Well, again, it's a matter of realistic expectations: Do you think it is the U.S.' coaching shortcomings are keeping it from moving beyond the second round of the World Cup? If so, then make the move now, win or lose tomorrow. Otherwise, ride the Good Ship Bradley into South Africa and roll the dice.

A lot of questions, I know, but there are no clear answers right now. Those of you who ranted yesterday against me, share with me today your constructive ideas. No legitimate comment will be rejected.

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1 comment:

Jonathan Wallace said...

Good food for thought.

Are we being unreasonable in our expectations of Bradley or not?

The U.S. has the talent, athleticism and drive to compete with the top teams, if coached well. But we're missing one big thing I call maturity (though its related to consistency).

Time and again I see poor decision making from most of our players and I assume its due to their lack of high level games (MLS doesn't count; teams don't punish mistakes in that league because the quality isn't there).

Without this maturity, our team relies on lucky breaks or bounces to win games that we should win handily (Egypt). Or to win/tie games against quality opposition barely like Portugal WC '02 and Italy WC'06. In both instances, we got points because of own goals by the opposition.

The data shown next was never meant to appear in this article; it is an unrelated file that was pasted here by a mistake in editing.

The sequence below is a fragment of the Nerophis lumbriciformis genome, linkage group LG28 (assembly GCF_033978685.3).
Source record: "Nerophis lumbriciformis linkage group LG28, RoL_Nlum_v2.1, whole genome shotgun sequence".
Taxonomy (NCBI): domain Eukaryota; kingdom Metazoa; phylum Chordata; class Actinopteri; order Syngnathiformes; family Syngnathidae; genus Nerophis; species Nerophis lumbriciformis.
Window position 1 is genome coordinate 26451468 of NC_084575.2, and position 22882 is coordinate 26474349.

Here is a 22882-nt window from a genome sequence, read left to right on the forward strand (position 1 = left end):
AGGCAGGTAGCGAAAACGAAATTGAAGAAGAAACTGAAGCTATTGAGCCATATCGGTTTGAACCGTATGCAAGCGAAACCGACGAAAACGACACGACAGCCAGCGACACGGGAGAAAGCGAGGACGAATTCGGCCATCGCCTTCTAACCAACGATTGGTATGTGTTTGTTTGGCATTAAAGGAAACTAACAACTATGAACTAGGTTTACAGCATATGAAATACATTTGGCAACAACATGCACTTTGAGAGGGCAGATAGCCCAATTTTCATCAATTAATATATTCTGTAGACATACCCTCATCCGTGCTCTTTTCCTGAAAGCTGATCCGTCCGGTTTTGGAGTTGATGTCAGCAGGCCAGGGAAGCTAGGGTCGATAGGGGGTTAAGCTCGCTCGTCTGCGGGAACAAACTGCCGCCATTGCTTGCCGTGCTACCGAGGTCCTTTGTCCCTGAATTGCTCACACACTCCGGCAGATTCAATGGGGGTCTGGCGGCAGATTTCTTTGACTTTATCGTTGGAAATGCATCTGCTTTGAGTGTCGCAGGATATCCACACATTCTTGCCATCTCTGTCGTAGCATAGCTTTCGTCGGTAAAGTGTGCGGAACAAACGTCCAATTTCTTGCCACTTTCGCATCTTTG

Since it will take some time (will it ever happen in the MLS?), before we have a full squad (at least 18 players) that have this maturity through their own experience, we'll have to rely on a coach bringing discipline in terms of tactics and strategy. It will also require the on field leadership of the captains. (Kudos to Landon in this tournament so far!)

So, in my mind, the question is can Bradley lead this team and dictate the disciplined play of the necessary strategy and tactics to get points in the group stages and advance in the knockout rounds?

The answer is currently no. Two red cards in two games?!? The players should have been reamed by their teammates and coach. We consistently give up stupid fouls which costs us points.

Maybe the reaming happened in private which is appropriate but I doubt it, 'cause it continues to happen.

Bradley got lucky against Egypt. I think Brazil's half-time score line inspired the U.S., not the coach.

To give credit where credit is due, his game management was much improved and helped us win the game.

If there's a quality candidate, Bradley should be replaced. But I'll leave with one cavaet.

If he can lead our boys to a strong showing against spain win, lose, or draw, he may have my blessing to continue. :)

p.s. But give Adu some freaking playing time. He's not the best thing since sliced bread and I don't mean give him a whole game against Spain and he still needs to grow and I know he doesn't fit into the appropriate team setup at this time to get results but we need players with that unpredicability if we ever want to make the jump to the top 5. And making such players ride the bench is not encouraging our youth.